Every year, the church remembers the bombing with a service on Sept. 15.

“Sunday’s a little more important because the actual event did happen on Sunday,” said Rev. Arthur Price, senior pastor of the church.

That’s when the church holds a mass Sunday school and revisits the lesson gave on that fateful day in 1963 – “A Love that Forgives.”

The last time the observance fell on a Sunday was in 2013, when 1,000 people visited the church of observe the 50th anniversary of the attack. On a given Sunday, 400 worshipers attend the church.

Price said remembering the bombing helps enlighten and educate society and “remind us that the church was involved in social justice in 1963 and that there’s still work to be done.”

Biden sat in the front row as U.S. Air Force Chaplain Lt. Col. Ruth Segres delivered the Sunday school lesson, driving churchgoers to their feet in two standing ovations, urging listeners to tell the story of the bombing, of a love that forgives.

Preaching in part from a passage from Job, Segres said the church, like the biblical character Job, was thrust into the spotlight after it was met with tragedy. But the character of both stories was God.

“Tell the story of their tears and their tickles, of humiliation and happiness, of disappointment and destiny,” Segres said. “Tell the story until racists repent and bombers bow down. Tell the story until the Klan quits, supremacists surrender and neo-Nazism is no more.”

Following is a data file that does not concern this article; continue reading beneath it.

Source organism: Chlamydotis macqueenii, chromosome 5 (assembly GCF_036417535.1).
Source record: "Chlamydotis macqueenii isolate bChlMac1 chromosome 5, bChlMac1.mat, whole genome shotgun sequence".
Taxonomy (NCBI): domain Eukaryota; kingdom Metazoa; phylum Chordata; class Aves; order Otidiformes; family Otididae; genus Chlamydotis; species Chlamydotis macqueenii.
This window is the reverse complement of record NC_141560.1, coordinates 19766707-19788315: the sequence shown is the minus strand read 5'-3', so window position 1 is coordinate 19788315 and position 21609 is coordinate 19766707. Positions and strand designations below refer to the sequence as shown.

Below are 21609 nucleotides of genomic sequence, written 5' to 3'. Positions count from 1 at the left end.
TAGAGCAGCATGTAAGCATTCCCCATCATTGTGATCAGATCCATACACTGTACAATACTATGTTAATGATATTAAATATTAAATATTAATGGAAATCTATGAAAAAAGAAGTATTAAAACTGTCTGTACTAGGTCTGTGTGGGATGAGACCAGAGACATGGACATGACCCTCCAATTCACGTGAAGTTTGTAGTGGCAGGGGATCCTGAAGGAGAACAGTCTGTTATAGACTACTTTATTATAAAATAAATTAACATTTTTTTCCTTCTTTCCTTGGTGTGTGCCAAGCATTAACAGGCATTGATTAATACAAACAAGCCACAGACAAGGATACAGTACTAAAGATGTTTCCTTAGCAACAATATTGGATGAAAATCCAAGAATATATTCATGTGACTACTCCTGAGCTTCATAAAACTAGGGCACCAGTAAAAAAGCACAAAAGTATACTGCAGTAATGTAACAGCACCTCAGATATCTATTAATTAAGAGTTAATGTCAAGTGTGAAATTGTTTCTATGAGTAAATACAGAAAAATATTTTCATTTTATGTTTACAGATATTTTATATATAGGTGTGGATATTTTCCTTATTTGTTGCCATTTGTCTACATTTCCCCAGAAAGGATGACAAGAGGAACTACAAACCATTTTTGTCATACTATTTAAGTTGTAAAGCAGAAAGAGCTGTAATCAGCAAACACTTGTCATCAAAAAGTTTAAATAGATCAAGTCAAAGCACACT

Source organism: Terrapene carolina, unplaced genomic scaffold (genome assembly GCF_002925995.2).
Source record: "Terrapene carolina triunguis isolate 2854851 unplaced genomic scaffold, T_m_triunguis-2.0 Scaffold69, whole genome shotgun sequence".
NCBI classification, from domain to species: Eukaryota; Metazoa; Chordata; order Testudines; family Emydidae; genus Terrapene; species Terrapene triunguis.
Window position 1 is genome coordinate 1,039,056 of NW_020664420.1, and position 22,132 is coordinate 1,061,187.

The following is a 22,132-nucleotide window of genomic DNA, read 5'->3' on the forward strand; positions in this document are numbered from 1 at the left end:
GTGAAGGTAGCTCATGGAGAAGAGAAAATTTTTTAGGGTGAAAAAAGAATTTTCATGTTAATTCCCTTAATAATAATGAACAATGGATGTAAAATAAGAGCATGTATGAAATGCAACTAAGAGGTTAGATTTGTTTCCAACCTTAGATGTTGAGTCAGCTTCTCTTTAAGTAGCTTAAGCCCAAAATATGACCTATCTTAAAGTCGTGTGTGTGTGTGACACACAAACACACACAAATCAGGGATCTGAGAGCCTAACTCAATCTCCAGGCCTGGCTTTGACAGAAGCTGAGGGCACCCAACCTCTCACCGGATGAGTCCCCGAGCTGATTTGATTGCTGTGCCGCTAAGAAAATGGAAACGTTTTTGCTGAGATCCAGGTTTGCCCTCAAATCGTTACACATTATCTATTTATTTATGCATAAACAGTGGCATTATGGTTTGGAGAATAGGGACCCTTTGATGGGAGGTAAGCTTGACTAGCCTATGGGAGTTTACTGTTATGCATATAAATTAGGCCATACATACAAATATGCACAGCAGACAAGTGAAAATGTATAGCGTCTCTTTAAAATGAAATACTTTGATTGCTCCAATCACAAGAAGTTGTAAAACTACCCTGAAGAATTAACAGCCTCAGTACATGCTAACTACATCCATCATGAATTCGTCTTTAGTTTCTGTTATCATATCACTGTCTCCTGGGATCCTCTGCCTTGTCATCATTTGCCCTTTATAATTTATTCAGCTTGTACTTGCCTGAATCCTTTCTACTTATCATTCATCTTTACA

Biden said the protests and violence in Charlottesville, the shooting in El Paso and attack in Pittsburg were examples of a time of rising hate.

“We’re in the battle for the soul of America. Here, the story of the Sixteenth Street Baptist Church was no more powerful reminder of what’s at stake, no more poignant example of what is demanded of us in response,” Biden said.

Around 10:22 a.m. – the time the bomb detonated more than five decades before — the names of the victims were read and a bell chimed.

In a statement, Terry Lathan, chairman of the Alabama Republican Party, said that history teaches valuable lessons on how to improve the nation.

“Election time is once every two years but these issues and commemorations should be constant and not convenient due to the political calendar,” Lathan said.

Sharon Hicks-Bartlett, who rode to Birmingham from Chicago on a BMW 800cc motorcycle to visit the church, said after his remarks that she can overlook Biden’s gaffes because, his speech “conveys to you that this is a person that knows deep grief.”

Even this year, the memories of the attack were still raw. Yvonne Johnson stood outside the church with tears streaming from her face after Biden placed a wreath at the memorial on the side of the church were the bomb went off.

She went up the stairs to enter the church, but she went back down. Too many memories, good and bad, were coming back. The last time she entered the building was to attend the funeral of her friend, Addie Mae. They were in the same Girl Scout troop together.

When asked what Biden and Jones’ presence meant to her, “Politically, it’s the thing to do,” Johnson said. “They took a step in the direction that they need to, that would be a positive indication that maybe somehow we’ll get back on the right track. But it’s not up to them, it’s up to us.”